Nigeria to talk with Delta Avengers: oil minister - CNBC Africa

Nigeria to talk with Delta Avengers: oil minister

Western Africa

by Reuters 0

Oil minister says the country's leaders are set to talk with Delta Avengers. PHOTO: Flickr

Nigeria will talk with the Niger Delta Avengers militant group which has claimed a string of attacks that cut crude output sharply, its oil minister said.

The southern Delta swamps, where many complain of poverty and oil spills, have been hit by militant attacks on oil and gas pipelines which have brought Nigeria's oil output to a 20-year low, and helped push oil prices to 2016 highs on Tuesday.

President Muhammadu Buhari had appointed a team led by the national security advisor "to begin the process of a very intensive dialogue with those caught in the middle of this," Oil Minister Emmanuel Ibe Kachikwu said late on Monday, while Buhari was in Britain seeking medical treatment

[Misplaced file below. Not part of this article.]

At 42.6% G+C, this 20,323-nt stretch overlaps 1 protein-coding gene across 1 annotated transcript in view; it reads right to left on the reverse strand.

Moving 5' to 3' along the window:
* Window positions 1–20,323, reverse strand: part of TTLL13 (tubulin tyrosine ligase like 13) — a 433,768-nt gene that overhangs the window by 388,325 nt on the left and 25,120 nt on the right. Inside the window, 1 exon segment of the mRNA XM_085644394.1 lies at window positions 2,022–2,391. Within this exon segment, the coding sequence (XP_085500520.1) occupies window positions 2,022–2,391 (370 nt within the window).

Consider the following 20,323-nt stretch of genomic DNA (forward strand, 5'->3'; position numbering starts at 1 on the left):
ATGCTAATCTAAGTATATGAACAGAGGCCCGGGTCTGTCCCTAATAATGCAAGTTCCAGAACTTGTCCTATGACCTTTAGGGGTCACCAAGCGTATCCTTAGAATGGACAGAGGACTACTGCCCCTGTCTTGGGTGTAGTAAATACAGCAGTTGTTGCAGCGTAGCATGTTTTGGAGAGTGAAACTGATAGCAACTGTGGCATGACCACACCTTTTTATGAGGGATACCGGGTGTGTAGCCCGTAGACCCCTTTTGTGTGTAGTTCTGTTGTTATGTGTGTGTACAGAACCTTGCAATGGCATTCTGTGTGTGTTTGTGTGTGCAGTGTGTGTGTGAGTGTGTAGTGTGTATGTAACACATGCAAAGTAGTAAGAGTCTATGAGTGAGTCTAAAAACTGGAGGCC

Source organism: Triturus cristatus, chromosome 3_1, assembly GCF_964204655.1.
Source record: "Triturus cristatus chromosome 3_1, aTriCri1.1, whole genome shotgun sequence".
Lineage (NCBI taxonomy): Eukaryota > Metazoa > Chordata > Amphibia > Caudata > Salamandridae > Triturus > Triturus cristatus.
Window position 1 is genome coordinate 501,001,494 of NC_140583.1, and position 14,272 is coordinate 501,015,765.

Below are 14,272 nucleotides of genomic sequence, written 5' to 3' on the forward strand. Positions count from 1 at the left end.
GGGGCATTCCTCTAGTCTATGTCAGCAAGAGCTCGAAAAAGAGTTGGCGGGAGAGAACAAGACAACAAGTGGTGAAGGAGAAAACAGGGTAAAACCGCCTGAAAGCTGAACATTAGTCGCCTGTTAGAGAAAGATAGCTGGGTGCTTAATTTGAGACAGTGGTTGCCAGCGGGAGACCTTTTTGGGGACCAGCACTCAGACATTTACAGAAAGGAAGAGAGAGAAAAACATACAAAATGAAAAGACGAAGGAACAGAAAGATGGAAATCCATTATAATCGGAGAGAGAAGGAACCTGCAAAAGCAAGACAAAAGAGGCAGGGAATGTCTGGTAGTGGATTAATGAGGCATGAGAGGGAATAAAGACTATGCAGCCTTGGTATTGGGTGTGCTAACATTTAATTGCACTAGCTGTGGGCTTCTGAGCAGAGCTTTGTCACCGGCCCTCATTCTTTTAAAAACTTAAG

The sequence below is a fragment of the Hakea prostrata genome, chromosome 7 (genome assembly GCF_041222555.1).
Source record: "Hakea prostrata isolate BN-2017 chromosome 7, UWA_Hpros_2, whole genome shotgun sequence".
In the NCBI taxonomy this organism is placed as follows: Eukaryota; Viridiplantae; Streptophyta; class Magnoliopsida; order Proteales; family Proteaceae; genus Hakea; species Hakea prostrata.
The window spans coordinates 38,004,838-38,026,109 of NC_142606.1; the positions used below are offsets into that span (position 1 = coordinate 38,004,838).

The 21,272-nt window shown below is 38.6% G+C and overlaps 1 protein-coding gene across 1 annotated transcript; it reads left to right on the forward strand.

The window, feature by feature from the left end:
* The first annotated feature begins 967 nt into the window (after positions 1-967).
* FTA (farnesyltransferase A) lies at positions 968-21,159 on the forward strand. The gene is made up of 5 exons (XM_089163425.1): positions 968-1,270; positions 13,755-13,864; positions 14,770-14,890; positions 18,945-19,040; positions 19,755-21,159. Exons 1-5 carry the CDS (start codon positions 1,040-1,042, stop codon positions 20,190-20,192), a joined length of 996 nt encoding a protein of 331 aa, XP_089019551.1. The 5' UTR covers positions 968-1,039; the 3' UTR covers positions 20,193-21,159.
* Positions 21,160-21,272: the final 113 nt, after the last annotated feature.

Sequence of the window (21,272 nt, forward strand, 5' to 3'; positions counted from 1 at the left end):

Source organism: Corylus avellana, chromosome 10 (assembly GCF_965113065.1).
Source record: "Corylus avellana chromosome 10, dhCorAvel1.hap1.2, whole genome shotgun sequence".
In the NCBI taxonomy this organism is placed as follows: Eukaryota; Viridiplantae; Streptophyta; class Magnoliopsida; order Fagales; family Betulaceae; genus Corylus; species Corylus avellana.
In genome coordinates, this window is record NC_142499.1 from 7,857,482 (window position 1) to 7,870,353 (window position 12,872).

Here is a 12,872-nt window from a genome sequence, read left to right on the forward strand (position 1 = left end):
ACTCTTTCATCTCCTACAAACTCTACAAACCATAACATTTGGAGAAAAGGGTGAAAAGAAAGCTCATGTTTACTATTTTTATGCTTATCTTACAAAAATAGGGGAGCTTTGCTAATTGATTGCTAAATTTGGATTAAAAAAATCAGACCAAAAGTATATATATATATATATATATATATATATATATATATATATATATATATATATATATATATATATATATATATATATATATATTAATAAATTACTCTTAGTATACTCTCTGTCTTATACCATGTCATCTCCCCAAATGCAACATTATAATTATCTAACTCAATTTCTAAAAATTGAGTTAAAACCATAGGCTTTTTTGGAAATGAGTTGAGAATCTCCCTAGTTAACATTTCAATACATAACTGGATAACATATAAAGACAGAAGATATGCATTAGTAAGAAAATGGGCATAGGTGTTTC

"We are making contacts with everybody who is involved, the ones that we can identify, through them, the ones that we can't identify so that there is a lot more inclusiveness in this dialogue," he said.

"Our prayer is that this works so that we resort to dialogue rather than use of force," he said.

Kachikwu said the military would scale back its campaign to hunt down the militants in the southern region, which produces much of Nigeria's oil.

There was no immediate response from the Avengers group which has been issuing statements through its Twitter account.

A former militant group, the Movement for the Emancipation of the Niger Delta, which laid down arms in 2009 under a government amnesty, accused the army of an "disproportionate use of force".

MEND, which was one of the largest militant groups, also said the Delta Avengers had attracted some of its former fighters. So far it has been unclear who is behind the Avengers.

"Many of whom were MEND commanders and fighters who jumped on the Presidential Amnesty gravy train without knowing why they took up arms in the first place," the MEND statement said.

Kachikwu also said Nigeria's oil output was between 1.5 million and 1.6 million barrels a day, down from 2.2 million barrels at the start of the year.

"Over the last two months, we have probably lost about 600,000 barrels from various attacks of militants in the area," he said.